Screening will commence at some regional airports on 1 July 2012.
Frequently Asked Questions
Why has screening been introduced?
The Australian Government constantly monitors the threats posed to aviation and seeks to ensure passengers flying to, from, or within Australia can do so safely and securely. Following an extensive analysis, the Australian Government announced on 16 December 2009, as part of the release of the National Aviation Statement, that all passengers travelling on regular public transport and open charter aircraft with a maximum take-off weight of 20,000 kilograms or more must be screened. The regional airports affected by this decision are those where aircraft of this size operate.
Why am I being screened more than once?
The Australian Government has introduced categories of screened airports, numbered from 1–7, and each category requires a differing level of security based on a number of factors including threat and risk to aviation security. Accordingly, a passenger travelling from a category 5 airport, such as Blackall, through a category 3 airport, such as the Brisbane domestic terminal, may be screened at each airport. If your journey only involves flying on one aircraft, for example from Tamworth to Sydney, and your journey finishes in Sydney, you will only be screened once.
How much time will screening add to the boarding process?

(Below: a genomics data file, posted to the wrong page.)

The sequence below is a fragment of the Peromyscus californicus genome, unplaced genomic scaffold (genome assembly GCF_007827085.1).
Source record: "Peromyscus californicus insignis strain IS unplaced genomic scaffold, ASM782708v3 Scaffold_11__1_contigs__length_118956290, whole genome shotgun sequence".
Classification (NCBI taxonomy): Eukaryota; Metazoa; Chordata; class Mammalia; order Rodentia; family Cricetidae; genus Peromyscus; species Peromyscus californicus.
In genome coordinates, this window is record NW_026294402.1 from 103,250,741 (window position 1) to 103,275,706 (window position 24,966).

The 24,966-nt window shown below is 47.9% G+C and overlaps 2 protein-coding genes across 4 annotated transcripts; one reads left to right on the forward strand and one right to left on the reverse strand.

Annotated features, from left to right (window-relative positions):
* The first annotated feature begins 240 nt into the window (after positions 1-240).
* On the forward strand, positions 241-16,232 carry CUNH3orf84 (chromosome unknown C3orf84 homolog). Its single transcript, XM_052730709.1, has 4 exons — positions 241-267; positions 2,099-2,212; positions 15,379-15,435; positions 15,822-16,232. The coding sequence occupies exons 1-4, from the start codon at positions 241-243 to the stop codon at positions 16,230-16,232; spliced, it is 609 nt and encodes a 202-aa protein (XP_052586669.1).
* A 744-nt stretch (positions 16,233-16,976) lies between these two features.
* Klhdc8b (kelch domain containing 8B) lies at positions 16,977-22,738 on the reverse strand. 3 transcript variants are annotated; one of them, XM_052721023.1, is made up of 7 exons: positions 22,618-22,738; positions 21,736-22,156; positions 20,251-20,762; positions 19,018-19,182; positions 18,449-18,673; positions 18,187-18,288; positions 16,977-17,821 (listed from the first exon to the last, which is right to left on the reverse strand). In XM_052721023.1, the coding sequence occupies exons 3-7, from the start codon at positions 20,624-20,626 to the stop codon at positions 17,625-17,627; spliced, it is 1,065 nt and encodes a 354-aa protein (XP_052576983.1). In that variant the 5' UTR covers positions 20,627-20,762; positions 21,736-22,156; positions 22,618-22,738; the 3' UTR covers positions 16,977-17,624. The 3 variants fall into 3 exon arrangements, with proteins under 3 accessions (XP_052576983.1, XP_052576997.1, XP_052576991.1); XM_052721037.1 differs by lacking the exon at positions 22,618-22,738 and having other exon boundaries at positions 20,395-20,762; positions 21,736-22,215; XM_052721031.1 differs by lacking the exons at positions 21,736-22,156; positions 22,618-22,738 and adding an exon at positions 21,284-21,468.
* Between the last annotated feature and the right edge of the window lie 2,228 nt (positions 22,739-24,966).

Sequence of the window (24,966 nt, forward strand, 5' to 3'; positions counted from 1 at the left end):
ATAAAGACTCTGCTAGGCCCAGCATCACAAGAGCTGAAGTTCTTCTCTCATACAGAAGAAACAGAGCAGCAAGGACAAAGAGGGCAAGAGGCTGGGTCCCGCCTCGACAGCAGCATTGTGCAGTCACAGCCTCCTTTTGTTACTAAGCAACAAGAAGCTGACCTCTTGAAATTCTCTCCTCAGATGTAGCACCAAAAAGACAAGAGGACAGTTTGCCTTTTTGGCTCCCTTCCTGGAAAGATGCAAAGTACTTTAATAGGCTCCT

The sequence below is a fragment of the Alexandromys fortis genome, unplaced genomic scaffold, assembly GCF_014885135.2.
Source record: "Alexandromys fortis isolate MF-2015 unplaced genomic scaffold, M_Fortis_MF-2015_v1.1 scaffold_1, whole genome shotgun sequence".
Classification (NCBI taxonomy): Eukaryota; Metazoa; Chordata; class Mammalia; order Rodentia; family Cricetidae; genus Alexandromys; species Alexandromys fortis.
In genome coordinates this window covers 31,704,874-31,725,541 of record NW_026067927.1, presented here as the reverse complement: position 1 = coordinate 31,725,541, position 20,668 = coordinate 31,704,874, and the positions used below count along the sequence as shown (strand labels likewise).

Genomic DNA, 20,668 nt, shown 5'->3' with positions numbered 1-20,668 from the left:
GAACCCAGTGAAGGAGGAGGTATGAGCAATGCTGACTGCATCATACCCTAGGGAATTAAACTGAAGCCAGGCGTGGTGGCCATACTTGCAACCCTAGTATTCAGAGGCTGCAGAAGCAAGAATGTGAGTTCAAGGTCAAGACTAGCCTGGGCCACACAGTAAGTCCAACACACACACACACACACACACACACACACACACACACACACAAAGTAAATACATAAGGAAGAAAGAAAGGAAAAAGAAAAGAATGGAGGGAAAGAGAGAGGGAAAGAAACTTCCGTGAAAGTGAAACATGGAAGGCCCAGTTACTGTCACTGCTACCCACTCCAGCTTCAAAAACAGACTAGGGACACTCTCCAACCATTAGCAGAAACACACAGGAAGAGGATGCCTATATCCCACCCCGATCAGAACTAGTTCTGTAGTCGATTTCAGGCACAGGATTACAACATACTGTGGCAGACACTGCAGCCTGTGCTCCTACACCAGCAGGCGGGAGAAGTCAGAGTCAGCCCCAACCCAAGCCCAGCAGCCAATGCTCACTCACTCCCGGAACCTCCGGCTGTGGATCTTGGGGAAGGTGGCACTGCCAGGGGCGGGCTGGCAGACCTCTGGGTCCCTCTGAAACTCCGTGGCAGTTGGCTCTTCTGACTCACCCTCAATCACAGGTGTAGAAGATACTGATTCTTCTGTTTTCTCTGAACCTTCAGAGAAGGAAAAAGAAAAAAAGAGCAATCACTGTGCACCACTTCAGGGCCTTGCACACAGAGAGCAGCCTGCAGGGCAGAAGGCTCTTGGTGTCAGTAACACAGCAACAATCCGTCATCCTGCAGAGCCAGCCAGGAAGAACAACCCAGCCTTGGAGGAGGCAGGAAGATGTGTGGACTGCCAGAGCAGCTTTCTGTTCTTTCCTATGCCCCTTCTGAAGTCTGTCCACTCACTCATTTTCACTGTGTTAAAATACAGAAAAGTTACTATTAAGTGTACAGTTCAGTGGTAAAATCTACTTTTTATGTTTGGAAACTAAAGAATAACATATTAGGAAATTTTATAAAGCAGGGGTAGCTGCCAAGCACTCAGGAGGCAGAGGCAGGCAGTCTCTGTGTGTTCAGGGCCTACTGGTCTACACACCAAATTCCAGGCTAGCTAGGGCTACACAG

The screening process should not take long, but it will add a little extra time to the boarding process. You should check with your airline and confirm their arrangements, but as a guide you should ensure you are at the airport at least one hour before your flight is scheduled to depart.
What if I don't want to be screened?
Under Australian law, you must undergo screening if you wish to board your flight. You may choose to decline the aviation security screening process but you will not be allowed to board your flight if you do so. At any point during the screening process you may choose to stop the process.
I used to bring certain items on board my flight, and now I can't. Why?
Under Australian law, some items are not permitted on board an air service. These include firearms, knives, axes, open or straight razors, baseball bats, golf clubs and a number of other items that could cause injury to a person. Some items, such as scissors or sporting equipment, may be placed in your checked-in baggage prior to approaching a passenger screening point. These items are not permitted in the cabin of an aircraft and will need to be surrendered. Security screening examines passengers and baggage for prohibited items to ensure they are not being carried on board an aircraft.
What about screening for liquids, aerosols and gels?
LAGs screening does not occur for domestic flights, and will not occur at your regional airport of departure. However, if you are travelling on an international flight as part of your journey you should pack accordingly.
Why am I being selected for additional screening using an explosive trace detection machine?
As part of the screening process, the Australian Government requires passengers to be selected for additional explosive trace detection (ETD) screening. ETD screening is part of the normal screening process and happens on a random and continuous basis. This means on some occasions you may be selected for ETD screening, and on other occasions you may not. If you are selected for ETD screening you have not been targeted or profiled.
Am I going to have to be screened using a body scanner?
No. You will not be screened using a body scanner at a regional airport.